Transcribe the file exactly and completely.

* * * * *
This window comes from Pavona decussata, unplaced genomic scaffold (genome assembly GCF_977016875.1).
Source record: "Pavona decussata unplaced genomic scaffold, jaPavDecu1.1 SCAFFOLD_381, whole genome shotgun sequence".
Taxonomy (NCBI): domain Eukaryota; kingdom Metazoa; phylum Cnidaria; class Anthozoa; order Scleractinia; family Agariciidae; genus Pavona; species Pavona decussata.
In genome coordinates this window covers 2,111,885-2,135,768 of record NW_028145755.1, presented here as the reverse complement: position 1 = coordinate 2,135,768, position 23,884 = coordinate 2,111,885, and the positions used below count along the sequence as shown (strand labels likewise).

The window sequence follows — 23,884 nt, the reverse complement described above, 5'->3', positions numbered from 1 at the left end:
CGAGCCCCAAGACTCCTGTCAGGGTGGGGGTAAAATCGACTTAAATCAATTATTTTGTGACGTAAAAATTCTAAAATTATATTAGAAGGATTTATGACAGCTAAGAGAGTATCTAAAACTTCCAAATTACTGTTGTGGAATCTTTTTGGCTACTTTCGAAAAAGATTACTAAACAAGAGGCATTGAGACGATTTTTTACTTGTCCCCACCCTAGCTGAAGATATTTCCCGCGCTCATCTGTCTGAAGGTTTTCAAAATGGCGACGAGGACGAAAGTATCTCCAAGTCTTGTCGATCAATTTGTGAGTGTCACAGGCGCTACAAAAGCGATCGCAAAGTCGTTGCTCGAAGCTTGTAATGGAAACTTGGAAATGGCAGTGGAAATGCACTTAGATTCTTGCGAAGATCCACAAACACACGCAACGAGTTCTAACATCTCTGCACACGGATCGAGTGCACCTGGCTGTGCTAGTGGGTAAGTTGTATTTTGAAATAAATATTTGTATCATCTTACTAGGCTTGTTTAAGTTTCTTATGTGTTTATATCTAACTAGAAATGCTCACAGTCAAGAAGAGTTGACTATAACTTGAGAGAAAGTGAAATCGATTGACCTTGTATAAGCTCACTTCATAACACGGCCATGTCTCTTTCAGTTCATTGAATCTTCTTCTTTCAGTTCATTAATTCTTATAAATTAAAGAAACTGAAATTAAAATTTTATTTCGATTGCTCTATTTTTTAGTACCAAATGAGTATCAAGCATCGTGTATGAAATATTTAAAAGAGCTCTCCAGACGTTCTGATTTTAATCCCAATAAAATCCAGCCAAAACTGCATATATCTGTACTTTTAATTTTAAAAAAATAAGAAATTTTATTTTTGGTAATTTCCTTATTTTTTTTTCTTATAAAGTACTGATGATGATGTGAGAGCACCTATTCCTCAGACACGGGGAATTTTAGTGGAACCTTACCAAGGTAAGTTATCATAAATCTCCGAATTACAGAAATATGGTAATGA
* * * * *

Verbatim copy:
This window comes from Pavona decussata, unplaced genomic scaffold (genome assembly GCF_977016875.1).
Source record: "Pavona decussata unplaced genomic scaffold, jaPavDecu1.1 SCAFFOLD_381, whole genome shotgun sequence".
Taxonomy (NCBI): domain Eukaryota; kingdom Metazoa; phylum Cnidaria; class Anthozoa; order Scleractinia; family Agariciidae; genus Pavona; species Pavona decussata.
In genome coordinates this window covers 2,111,885-2,135,768 of record NW_028145755.1, presented here as the reverse complement: position 1 = coordinate 2,135,768, position 23,884 = coordinate 2,111,885, and the positions used below count along the sequence as shown (strand labels likewise).

The window sequence follows — 23,884 nt, the reverse complement described above, 5'->3', positions numbered from 1 at the left end:
CGAGCCCCAAGACTCCTGTCAGGGTGGGGGTAAAATCGACTTAAATCAATTATTTTGTGACGTAAAAATTCTAAAATTATATTAGAAGGATTTATGACAGCTAAGAGAGTATCTAAAACTTCCAAATTACTGTTGTGGAATCTTTTTGGCTACTTTCGAAAAAGATTACTAAACAAGAGGCATTGAGACGATTTTTTACTTGTCCCCACCCTAGCTGAAGATATTTCCCGCGCTCATCTGTCTGAAGGTTTTCAAAATGGCGACGAGGACGAAAGTATCTCCAAGTCTTGTCGATCAATTTGTGAGTGTCACAGGCGCTACAAAAGCGATCGCAAAGTCGTTGCTCGAAGCTTGTAATGGAAACTTGGAAATGGCAGTGGAAATGCACTTAGATTCTTGCGAAGATCCACAAACACACGCAACGAGTTCTAACATCTCTGCACACGGATCGAGTGCACCTGGCTGTGCTAGTGGGTAAGTTGTATTTTGAAATAAATATTTGTATCATCTTACTAGGCTTGTTTAAGTTTCTTATGTGTTTATATCTAACTAGAAATGCTCACAGTCAAGAAGAGTTGACTATAACTTGAGAGAAAGTGAAATCGATTGACCTTGTATAAGCTCACTTCATAACACGGCCATGTCTCTTTCAGTTCATTGAATCTTCTTCTTTCAGTTCATTAATTCTTATAAATTAAAGAAACTGAAATTAAAATTTTATTTCGATTGCTCTATTTTTTAGTACCAAATGAGTATCAAGCATCGTGTATGAAATATTTAAAAGAGCTCTCCAGACGTTCTGATTTTAATCCCAATAAAATCCAGCCAAAACTGCATATATCTGTACTTTTAATTTTAAAAAAATAAGAAATTTTATTTTTGGTAATTTCCTTATTTTTTTTTCTTATAAAGTACTGATGATGATGTGAGAGCACCTATTCCTCAGACACGGGGAATTTTAGTGGAACCTTACCAAGGTAAGTTATCATAAATCTCCGAATTACAGAAATATGGTAATGA